"It’s just crazy that the government will ... make it illegal to use the old [incandescent] bulbs."
Mike Stenhouse on Monday, June 13th, 2011 in an appearance on a talk show
Head of R.I. public policy group says federal law bans use of incandescent bulbs
You’ve heard the jokes before -- how many so-and-so’s does it take to screw in a light bulb?
While light bulbs are remarkably simple to use, new energy efficiency mandates have complicated matters. And that has some people riled up.
Appearing as a guest on WHJJ-AM’s "Helen Glover Show," Mike Stenhouse, executive director of the Ocean State Policy Research Institute, complained about federal regulations that will mean lights out for the traditional incandescent light bulb.
"They’re basically telling you that the normal light bulbs that we have always used, that Thomas Edison invented, are going to be illegal, I mean, imagine that, they are going to be illegal to use and they have to be replaced," he said.
He continued, "It’s just crazy that the government will make us, MAKE US, force us, make it illegal to use the old bulbs and we have to use these new ones and that is just tyranny."
A light bulb went off here at PolitiFact and we wondered: Is it true that it will be illegal to use our old bulbs? "
When we asked Stenhouse to shine some light on his statement, he referred us to a video of a speech on the floor of Congress by U.S. Rep.Ted Poe, R-Texas. In it, Poe hit on several of the themes that Stenhouse echoed, namely that the government is over-reaching its proper role in setting new efficiency standards for light bulbs.
Conservatives, including Rush Limbaugh and Tea Party leaders, have railed against the law.
It turns out that our colleagues at PolitiFact National looked into similar claims -- by AmeriPAC, a political action committee that largely supports conservative Republican candidates -- that old incandescents would have to be tossed out and replaced with energy efficient ones.
To begin, let’s go back to 1879 when Thomas Edison invented the forerunner of the modern-day incandescent bulb. Its technology has changed little in the ensuing 132 years. Today, incandescent bulbs are used in an estimated 3 billion of the 4 billion light fixtures the country.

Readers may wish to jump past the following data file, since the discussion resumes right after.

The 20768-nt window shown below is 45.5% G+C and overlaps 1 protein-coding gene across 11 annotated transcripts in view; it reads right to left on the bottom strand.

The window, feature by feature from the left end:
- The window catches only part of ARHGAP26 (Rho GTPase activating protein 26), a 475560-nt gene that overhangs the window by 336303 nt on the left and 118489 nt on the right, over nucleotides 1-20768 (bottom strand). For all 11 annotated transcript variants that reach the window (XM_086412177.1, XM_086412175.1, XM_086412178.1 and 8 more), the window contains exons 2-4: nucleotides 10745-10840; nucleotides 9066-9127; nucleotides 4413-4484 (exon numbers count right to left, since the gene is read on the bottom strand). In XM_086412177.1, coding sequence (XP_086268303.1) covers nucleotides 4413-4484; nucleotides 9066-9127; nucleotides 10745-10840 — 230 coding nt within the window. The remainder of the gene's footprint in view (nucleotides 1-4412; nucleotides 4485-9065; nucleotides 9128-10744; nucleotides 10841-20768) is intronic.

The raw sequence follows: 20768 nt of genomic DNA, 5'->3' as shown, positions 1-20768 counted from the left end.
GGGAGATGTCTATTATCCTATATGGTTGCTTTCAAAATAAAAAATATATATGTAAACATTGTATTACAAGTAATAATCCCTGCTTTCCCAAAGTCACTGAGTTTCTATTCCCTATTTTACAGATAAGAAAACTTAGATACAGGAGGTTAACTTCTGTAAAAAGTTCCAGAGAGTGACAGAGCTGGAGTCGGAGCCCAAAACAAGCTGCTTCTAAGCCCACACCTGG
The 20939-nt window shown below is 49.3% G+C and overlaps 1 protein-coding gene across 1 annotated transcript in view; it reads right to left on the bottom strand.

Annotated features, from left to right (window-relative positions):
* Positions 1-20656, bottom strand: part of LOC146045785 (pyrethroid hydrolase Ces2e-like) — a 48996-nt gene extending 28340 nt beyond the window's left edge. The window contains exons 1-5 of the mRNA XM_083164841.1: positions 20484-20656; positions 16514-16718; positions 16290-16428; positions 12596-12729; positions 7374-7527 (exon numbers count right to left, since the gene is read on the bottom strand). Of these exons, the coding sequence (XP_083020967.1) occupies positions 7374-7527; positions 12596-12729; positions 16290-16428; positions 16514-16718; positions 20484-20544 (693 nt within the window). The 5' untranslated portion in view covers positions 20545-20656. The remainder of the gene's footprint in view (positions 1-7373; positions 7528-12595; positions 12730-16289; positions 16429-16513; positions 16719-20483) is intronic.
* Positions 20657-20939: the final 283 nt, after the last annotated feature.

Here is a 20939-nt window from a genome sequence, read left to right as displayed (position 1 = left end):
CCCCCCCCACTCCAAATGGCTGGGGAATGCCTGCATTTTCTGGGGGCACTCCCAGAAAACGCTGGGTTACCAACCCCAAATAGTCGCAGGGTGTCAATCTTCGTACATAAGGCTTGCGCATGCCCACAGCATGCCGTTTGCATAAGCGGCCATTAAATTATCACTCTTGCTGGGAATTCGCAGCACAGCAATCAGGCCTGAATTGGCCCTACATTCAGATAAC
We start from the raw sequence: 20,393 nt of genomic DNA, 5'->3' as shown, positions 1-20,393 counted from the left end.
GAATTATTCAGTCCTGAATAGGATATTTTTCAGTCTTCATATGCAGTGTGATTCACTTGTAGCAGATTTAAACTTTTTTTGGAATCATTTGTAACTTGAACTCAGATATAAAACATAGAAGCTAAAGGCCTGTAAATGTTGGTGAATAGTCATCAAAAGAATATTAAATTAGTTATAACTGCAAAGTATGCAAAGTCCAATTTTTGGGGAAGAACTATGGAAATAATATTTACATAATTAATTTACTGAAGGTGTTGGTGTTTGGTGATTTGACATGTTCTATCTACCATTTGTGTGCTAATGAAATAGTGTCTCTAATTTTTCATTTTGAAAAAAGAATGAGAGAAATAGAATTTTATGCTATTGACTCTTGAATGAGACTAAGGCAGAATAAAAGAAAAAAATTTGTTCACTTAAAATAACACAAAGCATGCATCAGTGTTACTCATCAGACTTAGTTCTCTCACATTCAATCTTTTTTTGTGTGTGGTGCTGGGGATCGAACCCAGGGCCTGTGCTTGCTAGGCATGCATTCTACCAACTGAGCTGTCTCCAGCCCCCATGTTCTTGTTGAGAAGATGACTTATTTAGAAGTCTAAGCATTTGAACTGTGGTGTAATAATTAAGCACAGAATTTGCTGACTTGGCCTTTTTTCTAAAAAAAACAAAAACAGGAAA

But in recent years, with rising energy costs and growing concerns about climate change, demand for more energy-efficient lighting has gained momentum. Incandescents are terribly inefficient, with 90 percent of the energy they consume lost through heat.
Responding to those concerns, then-President George W. Bush signed the Energy Independence and Security Act of 2007, which received a measure of bipartisan support in Congress. (It passed in the House 264 to 163, with 36 Republicans voting in favor, and in the Senate, 65 to 27, with 20 Republicans voting in favor.
The act deals with a broad range of energy-consumption issues, including light bulb efficiency. Section 321 spells out the new standards, essentially requiring light bulbs to use 27 percent less energy than traditional incandescents.
The law, while setting efficiency standards for light bulbs, does not ban or favor one type of bulb over another, according to a "backgrounder" put out by the U.S. Environmental Protection Agency. But it will, in effect, end production of traditional incandescent bulbs, beginning with 100-watt bulbs in 2012, then 75-watt bulbs in 2013 and ending with 40-watt bulbs in 2014.